The milieu this film depicts is only known to me through my obsessive childhood viewing of The Dukes of Hazard and Smokey and the Bandit. Just like Bo, Luke and Daisy or the Bandit and Cledus, brothers Jimmy (Channing Tatum), Clyde (Adam Driver) and sister Mellie (Riley Keough) try to break out of a streak of bad luck by making money on the other side of the law.
There are some bizarre casting choices. The only word that comes to mind is incongruous. Like Daniel Craig as Joe Bang, the genius bomb maker. It’s wonderful to see him act and he does steal this film but at the same time, you are constantly wondering what James Bond is doing locked up in West Virginia jail cell. Not too dissimilar is Hilary Swank’s turn as FBI agent Grayson. It seems to me these actors should be doing some Globe Theatre work on the West End but are forcing out performances here for some reason. Did they lose a bet at director Soderbergh’s weekly poker game? Finally and most glaringly there is Seth MacFarlane, the voice of Stewie on Family Guy. Here he is doing the voice of Stewie as an evil stock car driver with a bad pasted on mustache. I can’t suspend disbelief that long and no one should ask me to. If you are looking for a comedic bad guy NASCAR driver, it will be a long time before anyone tops Sacha Baron Cohen in Talladega Nights: The Ballad of Ricky Bobby. To paraphrase Lloyd Bentson, “Sir, I’ve seen Talladega Nights and this is no Talladega Nights.”
For all the A list stars in this film, I was not a fan of the cinematography. After the impressive and tightly choreographed camera movements in last years heist favorite Hell or High Water, there is no excuse for shaky, motivated or unmotivated camera moves. And also, natural lighting doesn’t mean you let the characters fall into shadow. It’s not that kind of film. I don’t know the reason but I guess most of the budget was spent on the car racing segment because those scenes look like they are from a totally different film.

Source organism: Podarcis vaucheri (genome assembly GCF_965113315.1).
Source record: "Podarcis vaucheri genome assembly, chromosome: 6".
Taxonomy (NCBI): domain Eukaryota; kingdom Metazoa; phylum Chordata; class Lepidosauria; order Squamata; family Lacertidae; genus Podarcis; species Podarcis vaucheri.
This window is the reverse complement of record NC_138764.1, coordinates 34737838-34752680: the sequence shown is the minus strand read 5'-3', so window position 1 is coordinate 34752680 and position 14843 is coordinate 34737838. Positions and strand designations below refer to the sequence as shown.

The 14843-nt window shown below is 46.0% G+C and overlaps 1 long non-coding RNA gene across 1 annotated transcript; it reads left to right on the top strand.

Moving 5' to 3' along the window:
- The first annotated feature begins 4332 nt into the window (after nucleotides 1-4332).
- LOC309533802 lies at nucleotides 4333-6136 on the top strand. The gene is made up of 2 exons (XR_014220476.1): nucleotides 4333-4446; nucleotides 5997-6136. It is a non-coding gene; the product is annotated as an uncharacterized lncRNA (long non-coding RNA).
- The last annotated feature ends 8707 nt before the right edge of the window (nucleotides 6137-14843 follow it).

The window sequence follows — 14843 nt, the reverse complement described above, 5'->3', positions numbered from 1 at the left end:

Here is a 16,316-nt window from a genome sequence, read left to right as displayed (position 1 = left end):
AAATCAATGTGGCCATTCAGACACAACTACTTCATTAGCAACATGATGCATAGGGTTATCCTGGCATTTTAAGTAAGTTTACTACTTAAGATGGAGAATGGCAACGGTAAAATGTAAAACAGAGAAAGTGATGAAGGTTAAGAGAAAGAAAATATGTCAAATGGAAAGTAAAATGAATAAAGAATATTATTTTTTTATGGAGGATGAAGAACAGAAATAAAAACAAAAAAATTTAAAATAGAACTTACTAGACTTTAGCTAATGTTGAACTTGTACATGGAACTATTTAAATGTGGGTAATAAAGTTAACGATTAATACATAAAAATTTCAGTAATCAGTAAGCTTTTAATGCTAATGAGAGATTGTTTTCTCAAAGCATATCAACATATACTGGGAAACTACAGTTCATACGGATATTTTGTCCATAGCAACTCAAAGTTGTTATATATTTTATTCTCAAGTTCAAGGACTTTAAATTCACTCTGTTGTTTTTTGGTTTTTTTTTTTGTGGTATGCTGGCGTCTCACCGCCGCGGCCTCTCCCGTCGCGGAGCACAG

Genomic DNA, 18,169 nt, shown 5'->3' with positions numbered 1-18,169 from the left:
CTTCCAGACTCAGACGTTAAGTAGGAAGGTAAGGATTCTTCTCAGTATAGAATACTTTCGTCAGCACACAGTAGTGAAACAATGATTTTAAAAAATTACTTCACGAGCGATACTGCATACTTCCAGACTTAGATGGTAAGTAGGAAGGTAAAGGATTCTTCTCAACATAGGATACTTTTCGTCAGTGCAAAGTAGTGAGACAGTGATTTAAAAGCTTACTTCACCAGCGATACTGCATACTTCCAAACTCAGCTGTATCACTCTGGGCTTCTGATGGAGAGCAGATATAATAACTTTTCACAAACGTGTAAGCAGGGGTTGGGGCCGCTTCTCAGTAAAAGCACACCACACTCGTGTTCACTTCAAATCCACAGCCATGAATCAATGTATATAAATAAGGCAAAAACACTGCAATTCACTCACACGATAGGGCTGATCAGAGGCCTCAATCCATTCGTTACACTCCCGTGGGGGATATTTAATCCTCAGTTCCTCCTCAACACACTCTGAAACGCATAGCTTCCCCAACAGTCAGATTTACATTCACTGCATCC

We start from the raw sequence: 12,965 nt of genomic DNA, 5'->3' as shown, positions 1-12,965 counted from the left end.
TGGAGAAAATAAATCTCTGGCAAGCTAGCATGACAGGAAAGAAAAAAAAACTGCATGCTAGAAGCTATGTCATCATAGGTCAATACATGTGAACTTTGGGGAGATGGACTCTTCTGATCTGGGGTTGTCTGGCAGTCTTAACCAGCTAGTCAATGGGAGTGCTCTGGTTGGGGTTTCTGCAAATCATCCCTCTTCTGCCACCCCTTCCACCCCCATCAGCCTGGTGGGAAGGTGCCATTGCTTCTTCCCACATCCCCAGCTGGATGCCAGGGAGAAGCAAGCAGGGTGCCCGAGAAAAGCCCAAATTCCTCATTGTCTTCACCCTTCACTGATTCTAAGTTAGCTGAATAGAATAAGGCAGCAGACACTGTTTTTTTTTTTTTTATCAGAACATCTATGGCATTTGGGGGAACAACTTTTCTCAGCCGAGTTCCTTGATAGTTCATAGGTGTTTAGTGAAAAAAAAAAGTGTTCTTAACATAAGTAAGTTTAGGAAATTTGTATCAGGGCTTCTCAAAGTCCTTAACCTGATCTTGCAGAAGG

Besides all these thorny issues this film can even melt the heart of a hardened Yankee like myself with a sweet rendition of Take Me Home Country Roads by John Denver. If this song doesn’t get you, doesn’t pull at your heart strings, you should really have your circuitry checked out, because you are a robot. Even if this moment does come at the expense of Rhianna. What did Rihanna ever do to writer Rebecca Blunt? But I can accept that like Waylon Jennings’ Dukes theme song Good Ol’ Boys, the movie is just trying to have a little fun without meanin’ no harm. So if you can lower the bar and just want to go along for a hi-octane ride you can still enjoy Lucky Logan.